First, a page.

Britain’s Contribution to the Defeat of Nazi Germany

The first in a series responding to Andrew Roberts’ and Zewditu Gebreyohanes’ paper, ‘The Racial Consequences of Mr Churchill: A Review’

Roberts and Gebreyohanes make several claims about the British contribution during the Second World War in their paper. They write that Britain ‘played a central role’ in the defeat of the Nazis (p21), that Britain ‘played a crucial and indispensable role in ensuring the victory’, and that ‘to deny this role betrays a palpable ignorance of the basic facts of the Second World War and of modern world history’ (p10). There is no doubt that Britain played a role in the defeat of the Nazis in the Second World War. But to prove that this role was ‘central’ or ‘crucial and indispensable’ (especially when compared with the contributions of the Soviet Union and United States), rather strong evidence is required. Roberts’ and Gebreyohanes’ claims are simply not justified by the historical record.

Though there can be reasonable debate about the ultimate significance of what was a relatively minor contribution, it is misleading to inflate Britain’s role without mentioning its relatively small part in ensuring the Nazi defeat.

I.

The Dominant Role of the Soviet Union in Defeating the Nazis

It is a fact that the Soviet Union played the key part in destroying the German army. Churchill, who is praised abundantly throughout the paper, acknowledged this on two occasions in the Commons in 1944. In the first case (August 1944) he referred to ‘the obvious, essential fact’ that ‘the Russian Armies (…) have done the main work in tearing the guts out of the German army’. Indeed, ‘there was no force in the world which could have been called into being, except after several more years, that would have been able to maul and break the German army unless it had been subjected to the terrible slaughter and manhandling that has fallen to it through the strength of the Russian Soviet Armies.’ Churchill made a statement to the same effect in October. It is remarkable that these quotations are not cited anywhere by Roberts and Gebreyohanes as they assess the claim that the Soviet Union played the dominant role in defeating the Nazis. 

Churchill was correct when he said that the Soviet Union did the ‘main work’ of defeating the German army. In June 1941, 134 German divisions were deployed to attack the Soviet Union – 98% of German active strength according to some scholars (C. Ponting, Churchill). At the same time the British army was fighting two German divisions in North Africa. From June 1941 the majority of German forces were involved in operations on the eastern front, their numbers never falling below two-thirds of German strength (R. Evans, Stalingrad and Beyond 1942-43). It is a testament to the Soviet role that ‘[o]f the 13.6 million German soldiers who were killed, wounded or captured during the Second World War, 10 million ended their military careers on the eastern front.’ (R. Vinen, A History in Fragments: Europe in the Twentieth Century). The dominant Soviet contribution to the defeat of the Nazis is therefore a matter of historical record.

Roberts and Gebreyohanes raise some objections to Dr Mukerjee’s correct claim that ‘the Soviet Union … defeated the Nazis’. The first objection they raise is that the Soviet Union was allied to the Nazis between August 1939 and June 1941 through the Nazi-Soviet Pact. The Soviet Union continued to trade with Nazi Germany during that time and the Soviet leadership was evidently engaged in unprincipled calculations to defend its conception of Soviet interests. However, this in no way falsifies the claim that the Soviet Union played the dominant role in defeating the German army. Furthermore, Roberts and Gebreyohanes omit the fact that the Soviet Union made considerable efforts in April 1939 to negotiate a tripartite military alliance with France and Britain to defend against possible aggression (M. Carley, ‘Fiasco: The Anglo-Franco-Soviet Alliance That Never Was’). These proposals were ignored by the governments of Britain and France, though a majority of the British public supported the idea of an alliance with the USSR (ibid.). It is surely significant that the Nazi-Soviet Pact was signed after Soviet attempts at diplomacy with Britain and France failed. The second objection raised in the paper is that the Soviet Union benefitted considerably from American assistance during the war. This is true. However, neither of these objections support the claim that Britain played a ‘central’ or ‘crucial and indispensable’ role in the war effort, nor does American assistance to the Soviet Union prove that the Soviets did not play the dominant role in the defeat of Nazi Germany. It simply means that the Soviet Union benefitted a great deal from the support of the United States while it carried out what Churchill called the ‘main work’ of ‘tearing the guts out of the German army.’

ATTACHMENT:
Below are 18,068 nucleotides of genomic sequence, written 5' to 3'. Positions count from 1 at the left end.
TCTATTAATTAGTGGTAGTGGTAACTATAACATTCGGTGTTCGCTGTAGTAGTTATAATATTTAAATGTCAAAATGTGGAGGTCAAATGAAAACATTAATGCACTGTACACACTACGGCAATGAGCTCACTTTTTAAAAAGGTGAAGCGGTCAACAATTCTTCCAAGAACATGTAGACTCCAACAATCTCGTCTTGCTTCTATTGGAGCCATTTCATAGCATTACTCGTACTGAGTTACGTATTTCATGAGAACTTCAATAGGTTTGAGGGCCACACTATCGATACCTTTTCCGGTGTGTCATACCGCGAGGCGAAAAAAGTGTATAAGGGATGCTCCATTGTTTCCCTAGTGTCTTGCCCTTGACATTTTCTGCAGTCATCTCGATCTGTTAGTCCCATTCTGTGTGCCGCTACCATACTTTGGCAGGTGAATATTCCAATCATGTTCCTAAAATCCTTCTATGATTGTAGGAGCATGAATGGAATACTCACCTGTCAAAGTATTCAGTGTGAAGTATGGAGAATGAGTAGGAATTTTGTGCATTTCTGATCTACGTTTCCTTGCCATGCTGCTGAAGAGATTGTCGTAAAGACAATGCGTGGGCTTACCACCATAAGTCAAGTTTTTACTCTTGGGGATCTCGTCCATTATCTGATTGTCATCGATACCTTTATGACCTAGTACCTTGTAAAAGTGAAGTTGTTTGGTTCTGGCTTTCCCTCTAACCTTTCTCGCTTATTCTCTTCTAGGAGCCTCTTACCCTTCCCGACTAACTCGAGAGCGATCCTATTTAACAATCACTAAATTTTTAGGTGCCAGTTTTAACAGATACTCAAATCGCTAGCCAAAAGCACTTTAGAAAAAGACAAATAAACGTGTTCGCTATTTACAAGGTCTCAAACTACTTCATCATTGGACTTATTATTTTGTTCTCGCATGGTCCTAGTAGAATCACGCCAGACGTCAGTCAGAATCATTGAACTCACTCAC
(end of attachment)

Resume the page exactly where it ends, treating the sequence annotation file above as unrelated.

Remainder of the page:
II.

An Assessment of the British Role

Having established the key Soviet part in defeating Nazi Germany, a more detailed consideration of the British role is necessary. Was Britain really a crucial player in the German defeat? The answer is not a matter of emotion or national mythology. It is a matter of historical record. Without diminishing the bravery of Britain’s armed forces in contributing to the fight against fascist totalitarianism, the British public today should be capable of acknowledging that, in the grand scheme of things, the British role in the war effort was relatively minor in comparison to its allies.

Much of Britain’s limited role was a function of its continued decline as an imperial power. In the 1930s Britain controlled a quarter of the world but was lagging economically and struggling with overextension. Thus in 1937 the chiefs of staff warned: ‘We cannot foresee the time when our defences will be strong enough to safeguard our territory, trade and vital interests against Germany, Italy and Japan simultaneously.’ (Quoted in C. Ponting, 1940: Myth and Reality) As a consequence of Britain’s limited capabilities, the government rapidly became reliant on American support in order to continue the war effort. A report by the chiefs of staff in 1940 stated that the United States had to be ‘willing to give us full economic and financial support, without which we do not think we could continue the war with any chance of success [italics in original].’ (Quoted in ibid.) It was also clear that Britain would require American support for its empire. The chiefs of staff informed the war cabinet in May 1940 that ‘[w]e must rely on the United States of America to safeguard our interests in the Far East.’ (Ibid.) Given the assessment of British military experts, Britain does not appear to have been capable of taking a ‘central’ or ‘crucial and indispensable’ role in defeating Germany, as Roberts and Gebreyohanes claim. The government was reliant on American assistance and struggling to maintain its imperial commitments from very early on. This situation continued throughout the war. The United States was supplying 77% of Britain’s escort vessels, 68% of its light bombers, 88% of its landing craft and 60% of its tanks by 1943 (Ponting, Churchill).